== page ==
Col de Romeyère (1074m) and the Canyon des Écouges

This ride was another one prompted by Bike Radar forum contributor knedlicky, one that I didn’t get round to last summer as the weather was rarely good enough up on the Vercors plateau then to tempt me up there. This year has been an entirely different matter. Indeed, the warm days this year have made the cooler uplands rather attractive.

The goal was the Canyon des Écouges, but checking the map I saw my route passed over a 1000m+ col, so killing two birds with one stone… (or perhaps “shooting two birds with one camera”…  vultures and buzzards were snapped en route).

The col first. If you’ve started from Pont-en-Royans, you’ll have climbed about 450m to La-Balme-en-Rencurel before turning left up the D35 to Rencurel and the col. I’d done the hard work earlier, with the Col de Rousset and the climb back up to St Julien, before dropping back down to La Balme.

The climb itself from there is a delightful little meander up to the col, with one or two straight steeper sections,  but nothing overly demanding. At the top there are a few ski-type places, but not much going on in August. The bit of the descent I did, to the canyon, was quiet and straight.

The only thing that hints at what’s to come at the canyon is the sign at the start of the D35 saying that lights are obligatory for cyclists and walkers “at 12km” (4km after the col). The French have a somewhat less obvious health-and-safety mindset in general: for instance, the roadside barriers are generally only put on the most dangerous corners; otherwise they give people the responsibility to take care of themselves. So when something’s obligatory, take note.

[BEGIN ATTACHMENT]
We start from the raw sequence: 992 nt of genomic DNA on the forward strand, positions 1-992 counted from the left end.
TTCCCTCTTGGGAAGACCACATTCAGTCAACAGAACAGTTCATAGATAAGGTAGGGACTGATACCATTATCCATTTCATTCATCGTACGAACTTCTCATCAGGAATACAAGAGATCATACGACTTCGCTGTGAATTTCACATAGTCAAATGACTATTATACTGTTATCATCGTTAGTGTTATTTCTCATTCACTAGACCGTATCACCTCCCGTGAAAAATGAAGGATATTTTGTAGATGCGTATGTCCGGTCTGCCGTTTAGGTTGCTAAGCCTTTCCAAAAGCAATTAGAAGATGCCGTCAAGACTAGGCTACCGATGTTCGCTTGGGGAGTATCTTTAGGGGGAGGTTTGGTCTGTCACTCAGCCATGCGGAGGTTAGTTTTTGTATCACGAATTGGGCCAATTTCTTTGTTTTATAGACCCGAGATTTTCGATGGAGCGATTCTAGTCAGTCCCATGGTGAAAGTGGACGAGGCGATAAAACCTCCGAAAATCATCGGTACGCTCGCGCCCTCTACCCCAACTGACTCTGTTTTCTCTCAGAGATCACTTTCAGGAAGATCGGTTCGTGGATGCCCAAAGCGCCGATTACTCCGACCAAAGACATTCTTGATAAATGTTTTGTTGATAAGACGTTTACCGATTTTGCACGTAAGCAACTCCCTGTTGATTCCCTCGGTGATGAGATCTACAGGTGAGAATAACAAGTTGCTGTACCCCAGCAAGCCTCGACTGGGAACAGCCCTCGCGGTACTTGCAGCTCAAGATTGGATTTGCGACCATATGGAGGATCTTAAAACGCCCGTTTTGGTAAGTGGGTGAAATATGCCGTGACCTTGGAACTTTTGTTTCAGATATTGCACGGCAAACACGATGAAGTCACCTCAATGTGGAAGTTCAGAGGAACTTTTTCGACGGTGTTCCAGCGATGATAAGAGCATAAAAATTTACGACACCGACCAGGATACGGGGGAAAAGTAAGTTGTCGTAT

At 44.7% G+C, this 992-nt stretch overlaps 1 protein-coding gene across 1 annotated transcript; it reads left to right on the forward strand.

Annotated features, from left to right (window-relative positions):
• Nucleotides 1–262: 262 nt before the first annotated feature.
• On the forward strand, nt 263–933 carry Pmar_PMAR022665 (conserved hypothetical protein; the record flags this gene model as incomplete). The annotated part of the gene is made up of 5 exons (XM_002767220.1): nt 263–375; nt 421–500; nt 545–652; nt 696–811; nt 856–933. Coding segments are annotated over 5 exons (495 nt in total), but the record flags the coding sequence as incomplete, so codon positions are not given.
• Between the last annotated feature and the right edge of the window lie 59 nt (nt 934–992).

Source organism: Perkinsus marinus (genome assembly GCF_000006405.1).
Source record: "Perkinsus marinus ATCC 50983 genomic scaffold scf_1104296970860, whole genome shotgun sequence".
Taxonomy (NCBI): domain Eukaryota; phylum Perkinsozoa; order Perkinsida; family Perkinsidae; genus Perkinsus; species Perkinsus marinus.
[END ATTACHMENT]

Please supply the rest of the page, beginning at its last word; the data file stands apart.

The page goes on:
The canyon starts impressively enough as it enters a high-sided section, then very soon you see what it’s all about: a dead end ahead, with a tiny, unlit, 500m rabbit-hole of a tunnel to the left. Thanks to a rear light that had decided to cast off its innards near Col de Rousset (ah, that’s what the noise was), I’d called in at one of the places at the Col de Romeyère, who extremely kindly had lent me a small head torch, but when I peered into the unending darkness of a tiny unlit tunnel, I decided that discretion would prevail this time, and that I’d return sometime with lights of a few thousand lumens power.

So, to that dead end: it led to the now-closed-to-traffic old balcony road. That road shows several things, not least how rock-strewn roads become once they cease to get cleared of debris, and how completely and utterly mad the 19th century French balcony road builders were. You’ll see in one photo the sheer drop to the road below: I was on all fours well back from the low wall. To think that cars and deliveries used to use this route is almost beyond belief. It certainly makes the tunnel look the sane option; it almost even makes Les Grands Goulets look conservative.

Do go to see all of it, for it is quite unforgettable and astonishing: but do take some good lights for the tunnel.

The route from Die:


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